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US gasoline prices fall again

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by Laura Sanicola

(Reuters) – U.S. gasoline prices rose earlier this month, but are falling again after West Coast refinery cuts ease and seasonal demand plummets.

Prices fell after a week of recovery after the Organization of the Petroleum Exporting Countries and its allies announced plans to cut the OPEC+ production target by 2 million barrels per day.

President Joe Biden plans to sell the last of 180 million barrels of crude from US strategic oil reserves by the end of December. Biden’s Democrats hope the move will help the party gain a weak majority in both houses of Congress in the November midterm elections.

Not all prices go down. US diesel prices have soared in the last two weeks due to higher global demand, lower inventory levels and lower production in Europe due to refinery strikes in France.

WHERE ARE FUEL PRICES NOW?

The national average is $3.85 per gallon, up 18 cents from its mid-September low of $3.67 per gallon, but fell from highs reached two weeks ago.

The price of diesel rose 33 cents last month and is now $5.32 per gallon, according to data from the U.S. Energy Information Administration.

According to federal data, the United States uses approximately 9 million barrels of gasoline and approximately 3 million barrels of diesel per day.

U.S. oil refineries are working hard to replenish their low inventories, even when there are cold sets that often correspond to a drop in fuel demand. The four-week moving average of gasoline demand is 2.4% lower than this period last year, while refinery use is 5% higher.

U.S. gasoline prices soared earlier this year, peaking in June after Western sanctions on Russian energy products and global refinery capacity plummeted following pandemic-related closures.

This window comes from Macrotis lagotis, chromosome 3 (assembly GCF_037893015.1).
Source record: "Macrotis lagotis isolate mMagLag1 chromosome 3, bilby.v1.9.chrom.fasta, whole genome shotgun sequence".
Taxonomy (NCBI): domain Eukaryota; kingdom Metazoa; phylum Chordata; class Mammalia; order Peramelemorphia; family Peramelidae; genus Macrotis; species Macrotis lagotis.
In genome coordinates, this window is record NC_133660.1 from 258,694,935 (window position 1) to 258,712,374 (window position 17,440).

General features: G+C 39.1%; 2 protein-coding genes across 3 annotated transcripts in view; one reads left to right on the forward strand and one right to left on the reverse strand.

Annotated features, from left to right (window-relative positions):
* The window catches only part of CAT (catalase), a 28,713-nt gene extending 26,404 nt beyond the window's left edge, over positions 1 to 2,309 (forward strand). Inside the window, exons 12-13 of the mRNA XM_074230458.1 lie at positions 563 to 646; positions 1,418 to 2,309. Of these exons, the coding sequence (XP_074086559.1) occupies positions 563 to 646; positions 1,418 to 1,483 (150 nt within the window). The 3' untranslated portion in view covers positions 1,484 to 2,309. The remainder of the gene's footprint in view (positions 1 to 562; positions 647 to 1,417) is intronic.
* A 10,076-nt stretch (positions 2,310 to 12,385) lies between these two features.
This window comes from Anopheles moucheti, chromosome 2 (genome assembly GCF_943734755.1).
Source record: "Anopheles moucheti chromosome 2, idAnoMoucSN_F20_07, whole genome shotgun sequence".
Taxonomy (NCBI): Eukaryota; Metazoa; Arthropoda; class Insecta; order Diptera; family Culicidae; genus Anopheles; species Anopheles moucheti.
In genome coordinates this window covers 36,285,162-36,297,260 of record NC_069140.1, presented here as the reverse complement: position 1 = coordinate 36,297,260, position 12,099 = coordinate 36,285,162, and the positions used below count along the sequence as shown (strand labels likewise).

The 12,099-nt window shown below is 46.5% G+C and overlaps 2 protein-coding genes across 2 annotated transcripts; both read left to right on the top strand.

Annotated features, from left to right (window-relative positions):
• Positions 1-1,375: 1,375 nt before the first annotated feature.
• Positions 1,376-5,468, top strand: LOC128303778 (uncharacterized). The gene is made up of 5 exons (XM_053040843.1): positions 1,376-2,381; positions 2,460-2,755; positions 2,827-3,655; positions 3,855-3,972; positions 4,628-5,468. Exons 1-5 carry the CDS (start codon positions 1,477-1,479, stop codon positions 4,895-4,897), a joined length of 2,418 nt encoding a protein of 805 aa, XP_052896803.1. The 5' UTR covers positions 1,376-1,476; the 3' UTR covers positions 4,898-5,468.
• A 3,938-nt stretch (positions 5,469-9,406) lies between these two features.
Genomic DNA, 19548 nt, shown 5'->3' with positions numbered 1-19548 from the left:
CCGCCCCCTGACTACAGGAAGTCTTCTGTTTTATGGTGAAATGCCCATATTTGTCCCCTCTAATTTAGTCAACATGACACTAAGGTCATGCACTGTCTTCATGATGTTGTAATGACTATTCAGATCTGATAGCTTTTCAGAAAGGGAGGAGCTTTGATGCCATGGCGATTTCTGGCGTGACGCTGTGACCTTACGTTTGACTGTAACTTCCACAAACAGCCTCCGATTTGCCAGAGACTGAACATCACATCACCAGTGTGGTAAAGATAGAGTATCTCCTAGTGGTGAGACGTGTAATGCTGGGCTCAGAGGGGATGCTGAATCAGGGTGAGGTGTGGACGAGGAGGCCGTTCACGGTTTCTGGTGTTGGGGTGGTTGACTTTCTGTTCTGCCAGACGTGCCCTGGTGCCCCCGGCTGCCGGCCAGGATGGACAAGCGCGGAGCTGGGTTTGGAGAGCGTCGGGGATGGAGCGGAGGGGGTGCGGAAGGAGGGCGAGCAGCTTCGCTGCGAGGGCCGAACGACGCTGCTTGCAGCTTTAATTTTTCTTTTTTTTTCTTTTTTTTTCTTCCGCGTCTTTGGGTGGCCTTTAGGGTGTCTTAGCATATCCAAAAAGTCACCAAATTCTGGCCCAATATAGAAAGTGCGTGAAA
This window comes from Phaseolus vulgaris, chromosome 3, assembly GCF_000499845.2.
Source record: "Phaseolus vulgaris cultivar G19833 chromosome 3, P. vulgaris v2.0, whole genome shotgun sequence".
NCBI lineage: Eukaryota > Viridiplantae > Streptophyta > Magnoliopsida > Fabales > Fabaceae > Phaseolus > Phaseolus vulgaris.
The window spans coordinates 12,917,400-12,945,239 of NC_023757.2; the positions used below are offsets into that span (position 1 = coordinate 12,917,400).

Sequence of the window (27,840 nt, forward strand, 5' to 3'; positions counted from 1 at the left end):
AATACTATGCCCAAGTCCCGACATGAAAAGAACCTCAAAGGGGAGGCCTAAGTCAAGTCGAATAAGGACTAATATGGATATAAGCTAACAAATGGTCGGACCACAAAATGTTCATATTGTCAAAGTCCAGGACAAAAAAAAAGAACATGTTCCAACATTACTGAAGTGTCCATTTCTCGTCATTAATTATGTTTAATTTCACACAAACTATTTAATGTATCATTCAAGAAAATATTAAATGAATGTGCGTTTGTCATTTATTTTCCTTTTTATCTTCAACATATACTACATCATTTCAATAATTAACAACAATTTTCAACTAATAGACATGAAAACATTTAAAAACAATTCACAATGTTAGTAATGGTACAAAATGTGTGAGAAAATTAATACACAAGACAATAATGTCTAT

WHAT AFFECTED PRICES?

Last month, US gasoline prices rose largely due to regional refinery cuts on the west coast and Midwest. In California, costs increased by more than $1 per gallon last month, while in Texas prices are lower than they were a month ago.

Refinery maintenance usually takes place in the fall, when demand drops after the summer driving season. This fall, however, some refineries had to shut down units without warning due to infrastructure problems.

Three refineries in Washington state and California were scheduled for maintenance, while another refinery suffered an unplanned outage in September, according to Refinitiv data and refinery sources. In the Midwest, BP-Cenovus’ Toledo refinery is still down after a deadly explosion that shut the plant down late last month.

In October, several French refineries closed as workers went on strike to combat the high cost of living that has slashed global distillate stocks and boosted U.S. distillate exports.

US oil refineries were using 89.5% of capacity as of last week, which is still seasonally high. U.S. overall refining capacity has slumped since the coronavirus pandemic knocked down demand in early 2020.

Gasoline produced to meet California’s environmental codes dropped nearly 2 gallons in the Los Angeles and San Francisco wholesale markets last month due to increased supply, traders said.

WHAT ARE OTHER FACTORS AFFECTING FUEL PRICES?

Tight refining supply has kept the gap between wholesale gasoline futures and retail prices currently at about $1.25 per gallon, well above the average of 88 cents over the past five years.

U.S. retail gasoline demand was sluggish over the summer, but recovered last month, according to federal data. This limited inventories as US gasoline inventories remained at an eight-year low. Additional refinery disturbances can push prices up by further compressing this inventory.

(Reporting by Laura Sanicola and Stephanie Kelly; Editing by David Gaffen and David Gregorio)

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